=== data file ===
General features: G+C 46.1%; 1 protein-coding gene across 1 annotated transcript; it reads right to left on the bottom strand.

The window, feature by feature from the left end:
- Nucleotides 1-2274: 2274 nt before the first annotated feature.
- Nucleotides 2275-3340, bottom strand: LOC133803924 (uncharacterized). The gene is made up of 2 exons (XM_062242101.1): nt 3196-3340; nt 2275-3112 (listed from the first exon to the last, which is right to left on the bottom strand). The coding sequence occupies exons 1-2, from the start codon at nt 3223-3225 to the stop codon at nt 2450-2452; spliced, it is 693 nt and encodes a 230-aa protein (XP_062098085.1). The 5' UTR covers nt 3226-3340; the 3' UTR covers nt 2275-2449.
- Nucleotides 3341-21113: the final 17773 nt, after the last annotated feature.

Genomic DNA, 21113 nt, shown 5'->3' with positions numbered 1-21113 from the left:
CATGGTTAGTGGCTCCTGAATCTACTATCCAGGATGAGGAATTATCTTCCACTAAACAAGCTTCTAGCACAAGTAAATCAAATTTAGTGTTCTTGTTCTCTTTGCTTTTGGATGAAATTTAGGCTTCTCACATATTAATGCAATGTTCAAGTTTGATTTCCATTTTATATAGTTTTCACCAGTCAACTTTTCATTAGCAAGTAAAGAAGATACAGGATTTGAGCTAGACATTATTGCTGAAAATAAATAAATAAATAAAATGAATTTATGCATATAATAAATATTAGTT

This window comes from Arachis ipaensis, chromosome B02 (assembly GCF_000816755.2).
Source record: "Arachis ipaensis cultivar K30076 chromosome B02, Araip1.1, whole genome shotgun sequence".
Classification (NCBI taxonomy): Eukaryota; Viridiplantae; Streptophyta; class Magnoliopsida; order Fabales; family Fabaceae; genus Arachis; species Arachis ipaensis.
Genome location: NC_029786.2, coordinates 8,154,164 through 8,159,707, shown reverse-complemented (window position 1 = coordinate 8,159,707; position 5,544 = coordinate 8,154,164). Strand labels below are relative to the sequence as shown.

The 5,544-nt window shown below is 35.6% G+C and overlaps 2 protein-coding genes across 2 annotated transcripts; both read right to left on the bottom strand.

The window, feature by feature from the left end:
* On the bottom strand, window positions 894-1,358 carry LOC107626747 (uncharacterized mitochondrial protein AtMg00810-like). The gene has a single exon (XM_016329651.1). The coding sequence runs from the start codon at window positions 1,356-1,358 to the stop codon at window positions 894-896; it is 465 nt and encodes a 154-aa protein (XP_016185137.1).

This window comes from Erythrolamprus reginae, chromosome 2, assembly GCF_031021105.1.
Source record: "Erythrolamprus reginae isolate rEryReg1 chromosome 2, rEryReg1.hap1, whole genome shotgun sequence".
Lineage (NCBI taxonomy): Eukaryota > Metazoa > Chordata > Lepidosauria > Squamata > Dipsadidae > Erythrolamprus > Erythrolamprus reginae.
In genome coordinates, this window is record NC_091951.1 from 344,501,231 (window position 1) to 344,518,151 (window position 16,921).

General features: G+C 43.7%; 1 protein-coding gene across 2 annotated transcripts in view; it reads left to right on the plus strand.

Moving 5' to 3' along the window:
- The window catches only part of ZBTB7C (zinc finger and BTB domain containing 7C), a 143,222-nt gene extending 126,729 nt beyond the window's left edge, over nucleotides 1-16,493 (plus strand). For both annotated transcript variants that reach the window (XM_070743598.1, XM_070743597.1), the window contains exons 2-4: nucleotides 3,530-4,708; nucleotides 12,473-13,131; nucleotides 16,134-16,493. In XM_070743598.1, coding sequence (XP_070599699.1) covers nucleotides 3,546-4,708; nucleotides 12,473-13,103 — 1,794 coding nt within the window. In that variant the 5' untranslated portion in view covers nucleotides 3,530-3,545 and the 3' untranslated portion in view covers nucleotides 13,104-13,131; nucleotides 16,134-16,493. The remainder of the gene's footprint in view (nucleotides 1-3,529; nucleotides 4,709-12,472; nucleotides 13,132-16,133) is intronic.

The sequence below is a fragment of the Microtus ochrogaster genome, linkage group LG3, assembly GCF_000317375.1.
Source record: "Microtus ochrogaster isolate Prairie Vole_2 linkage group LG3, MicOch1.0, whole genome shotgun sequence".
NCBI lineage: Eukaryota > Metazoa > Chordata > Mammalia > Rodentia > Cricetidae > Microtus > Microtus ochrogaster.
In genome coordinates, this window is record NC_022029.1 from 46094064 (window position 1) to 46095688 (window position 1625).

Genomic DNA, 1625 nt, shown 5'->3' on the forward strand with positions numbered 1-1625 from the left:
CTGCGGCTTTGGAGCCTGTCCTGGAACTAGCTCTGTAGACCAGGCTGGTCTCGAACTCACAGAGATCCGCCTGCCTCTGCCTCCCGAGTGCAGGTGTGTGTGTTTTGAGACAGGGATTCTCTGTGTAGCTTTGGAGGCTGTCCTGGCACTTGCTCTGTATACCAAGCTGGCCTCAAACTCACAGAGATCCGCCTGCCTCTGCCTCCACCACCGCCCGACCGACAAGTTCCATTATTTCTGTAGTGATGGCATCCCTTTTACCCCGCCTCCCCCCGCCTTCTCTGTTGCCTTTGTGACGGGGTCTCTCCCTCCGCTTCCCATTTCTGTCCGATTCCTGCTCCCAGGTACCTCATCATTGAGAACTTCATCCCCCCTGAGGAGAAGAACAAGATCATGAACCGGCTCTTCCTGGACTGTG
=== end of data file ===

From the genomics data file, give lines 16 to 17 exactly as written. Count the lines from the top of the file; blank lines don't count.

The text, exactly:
Source record: "Erythrolamprus reginae isolate rEryReg1 chromosome 2, rEryReg1.hap1, whole genome shotgun sequence".
Lineage (NCBI taxonomy): Eukaryota > Metazoa > Chordata > Lepidosauria > Squamata > Dipsadidae > Erythrolamprus > Erythrolamprus reginae.